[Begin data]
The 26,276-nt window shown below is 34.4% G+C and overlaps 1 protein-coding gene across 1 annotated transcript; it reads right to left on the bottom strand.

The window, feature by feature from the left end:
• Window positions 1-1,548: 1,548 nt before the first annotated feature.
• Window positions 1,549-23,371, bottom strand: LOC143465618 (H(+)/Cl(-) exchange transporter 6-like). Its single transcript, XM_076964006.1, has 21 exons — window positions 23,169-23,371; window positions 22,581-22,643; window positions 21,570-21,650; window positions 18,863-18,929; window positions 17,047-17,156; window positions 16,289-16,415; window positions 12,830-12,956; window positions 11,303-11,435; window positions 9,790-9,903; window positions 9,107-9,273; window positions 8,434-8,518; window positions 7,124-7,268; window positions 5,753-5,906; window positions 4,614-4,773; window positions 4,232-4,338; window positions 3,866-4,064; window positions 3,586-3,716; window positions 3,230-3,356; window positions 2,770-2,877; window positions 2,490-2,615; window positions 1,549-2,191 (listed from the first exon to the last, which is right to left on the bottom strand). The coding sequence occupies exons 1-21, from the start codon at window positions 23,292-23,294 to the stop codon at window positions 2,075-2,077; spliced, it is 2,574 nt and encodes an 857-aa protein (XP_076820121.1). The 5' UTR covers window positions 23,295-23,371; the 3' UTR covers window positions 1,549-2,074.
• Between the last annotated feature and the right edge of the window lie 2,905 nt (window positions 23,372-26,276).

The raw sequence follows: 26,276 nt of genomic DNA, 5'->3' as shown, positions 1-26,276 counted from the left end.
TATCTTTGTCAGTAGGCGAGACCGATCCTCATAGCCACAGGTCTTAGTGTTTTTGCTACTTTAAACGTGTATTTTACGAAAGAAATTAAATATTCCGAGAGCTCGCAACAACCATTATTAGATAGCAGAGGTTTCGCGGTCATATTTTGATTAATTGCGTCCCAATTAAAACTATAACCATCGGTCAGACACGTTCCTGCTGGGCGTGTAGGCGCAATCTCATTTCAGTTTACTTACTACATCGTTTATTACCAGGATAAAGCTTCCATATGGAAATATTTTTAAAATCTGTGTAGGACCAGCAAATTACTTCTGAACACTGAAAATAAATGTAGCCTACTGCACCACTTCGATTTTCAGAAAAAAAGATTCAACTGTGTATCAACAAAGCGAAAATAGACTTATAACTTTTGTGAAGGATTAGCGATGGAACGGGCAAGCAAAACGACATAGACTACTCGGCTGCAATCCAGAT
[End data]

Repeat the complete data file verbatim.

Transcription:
The 26,276-nt window shown below is 34.4% G+C and overlaps 1 protein-coding gene across 1 annotated transcript; it reads right to left on the bottom strand.

The window, feature by feature from the left end:
• Window positions 1-1,548: 1,548 nt before the first annotated feature.
• Window positions 1,549-23,371, bottom strand: LOC143465618 (H(+)/Cl(-) exchange transporter 6-like). Its single transcript, XM_076964006.1, has 21 exons — window positions 23,169-23,371; window positions 22,581-22,643; window positions 21,570-21,650; window positions 18,863-18,929; window positions 17,047-17,156; window positions 16,289-16,415; window positions 12,830-12,956; window positions 11,303-11,435; window positions 9,790-9,903; window positions 9,107-9,273; window positions 8,434-8,518; window positions 7,124-7,268; window positions 5,753-5,906; window positions 4,614-4,773; window positions 4,232-4,338; window positions 3,866-4,064; window positions 3,586-3,716; window positions 3,230-3,356; window positions 2,770-2,877; window positions 2,490-2,615; window positions 1,549-2,191 (listed from the first exon to the last, which is right to left on the bottom strand). The coding sequence occupies exons 1-21, from the start codon at window positions 23,292-23,294 to the stop codon at window positions 2,075-2,077; spliced, it is 2,574 nt and encodes an 857-aa protein (XP_076820121.1). The 5' UTR covers window positions 23,295-23,371; the 3' UTR covers window positions 1,549-2,074.
• Between the last annotated feature and the right edge of the window lie 2,905 nt (window positions 23,372-26,276).

The raw sequence follows: 26,276 nt of genomic DNA, 5'->3' as shown, positions 1-26,276 counted from the left end.
TATCTTTGTCAGTAGGCGAGACCGATCCTCATAGCCACAGGTCTTAGTGTTTTTGCTACTTTAAACGTGTATTTTACGAAAGAAATTAAATATTCCGAGAGCTCGCAACAACCATTATTAGATAGCAGAGGTTTCGCGGTCATATTTTGATTAATTGCGTCCCAATTAAAACTATAACCATCGGTCAGACACGTTCCTGCTGGGCGTGTAGGCGCAATCTCATTTCAGTTTACTTACTACATCGTTTATTACCAGGATAAAGCTTCCATATGGAAATATTTTTAAAATCTGTGTAGGACCAGCAAATTACTTCTGAACACTGAAAATAAATGTAGCCTACTGCACCACTTCGATTTTCAGAAAAAAAGATTCAACTGTGTATCAACAAAGCGAAAATAGACTTATAACTTTTGTGAAGGATTAGCGATGGAACGGGCAAGCAAAACGACATAGACTACTCGGCTGCAATCCAGAT